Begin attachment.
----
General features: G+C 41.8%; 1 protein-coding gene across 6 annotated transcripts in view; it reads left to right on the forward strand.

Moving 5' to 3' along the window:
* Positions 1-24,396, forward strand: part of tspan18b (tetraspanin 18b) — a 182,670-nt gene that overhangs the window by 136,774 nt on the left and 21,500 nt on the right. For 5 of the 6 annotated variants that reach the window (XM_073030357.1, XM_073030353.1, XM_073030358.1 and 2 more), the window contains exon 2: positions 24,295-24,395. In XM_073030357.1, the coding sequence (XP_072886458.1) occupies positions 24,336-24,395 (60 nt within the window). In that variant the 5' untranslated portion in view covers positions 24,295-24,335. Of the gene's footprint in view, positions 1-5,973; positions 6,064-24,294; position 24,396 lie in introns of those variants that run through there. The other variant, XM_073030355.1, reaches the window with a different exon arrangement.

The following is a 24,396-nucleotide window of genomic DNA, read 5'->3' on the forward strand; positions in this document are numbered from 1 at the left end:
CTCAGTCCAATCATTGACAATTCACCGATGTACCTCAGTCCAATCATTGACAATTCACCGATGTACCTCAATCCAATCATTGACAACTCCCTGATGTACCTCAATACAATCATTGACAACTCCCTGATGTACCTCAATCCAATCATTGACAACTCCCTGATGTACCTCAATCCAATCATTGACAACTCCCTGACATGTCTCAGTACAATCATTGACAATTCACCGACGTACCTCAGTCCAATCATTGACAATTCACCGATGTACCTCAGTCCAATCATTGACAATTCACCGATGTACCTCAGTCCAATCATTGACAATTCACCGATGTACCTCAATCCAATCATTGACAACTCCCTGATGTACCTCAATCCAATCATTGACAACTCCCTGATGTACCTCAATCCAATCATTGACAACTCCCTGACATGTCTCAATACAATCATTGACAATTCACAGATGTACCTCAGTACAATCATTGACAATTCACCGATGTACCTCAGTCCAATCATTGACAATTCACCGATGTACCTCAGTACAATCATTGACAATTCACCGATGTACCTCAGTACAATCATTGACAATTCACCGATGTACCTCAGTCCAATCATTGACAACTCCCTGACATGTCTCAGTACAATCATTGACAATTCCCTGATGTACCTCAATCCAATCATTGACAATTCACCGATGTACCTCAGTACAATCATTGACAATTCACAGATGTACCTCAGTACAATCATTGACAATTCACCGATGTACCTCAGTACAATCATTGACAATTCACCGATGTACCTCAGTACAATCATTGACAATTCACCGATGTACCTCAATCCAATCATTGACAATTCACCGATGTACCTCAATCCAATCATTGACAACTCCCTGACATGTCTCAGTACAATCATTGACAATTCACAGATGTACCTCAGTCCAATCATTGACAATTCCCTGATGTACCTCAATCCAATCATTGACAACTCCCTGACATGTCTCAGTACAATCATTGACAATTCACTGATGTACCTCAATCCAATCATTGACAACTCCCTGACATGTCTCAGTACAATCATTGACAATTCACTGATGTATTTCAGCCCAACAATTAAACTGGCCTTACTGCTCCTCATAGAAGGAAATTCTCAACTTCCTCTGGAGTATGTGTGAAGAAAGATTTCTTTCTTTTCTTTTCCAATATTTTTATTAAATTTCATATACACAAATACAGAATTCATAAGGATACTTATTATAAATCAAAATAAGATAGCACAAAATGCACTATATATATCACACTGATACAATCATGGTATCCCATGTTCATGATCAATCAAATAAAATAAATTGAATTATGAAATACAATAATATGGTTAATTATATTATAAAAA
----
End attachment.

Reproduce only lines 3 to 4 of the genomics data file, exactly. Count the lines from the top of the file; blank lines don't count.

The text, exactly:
* Positions 1-24,396, forward strand: part of tspan18b (tetraspanin 18b) — a 182,670-nt gene that overhangs the window by 136,774 nt on the left and 21,500 nt on the right. For 5 of the 6 annotated variants that reach the window (XM_073030357.1, XM_073030353.1, XM_073030358.1 and 2 more), the window contains exon 2: positions 24,295-24,395. In XM_073030357.1, the coding sequence (XP_072886458.1) occupies positions 24,336-24,395 (60 nt within the window). In that variant the 5' untranslated portion in view covers positions 24,295-24,335. Of the gene's footprint in view, positions 1-5,973; positions 6,064-24,294; position 24,396 lie in introns of those variants that run through there. The other variant, XM_073030355.1, reaches the window with a different exon arrangement.

The following is a 24,396-nucleotide window of genomic DNA, read 5'->3' on the forward strand; positions in this document are numbered from 1 at the left end: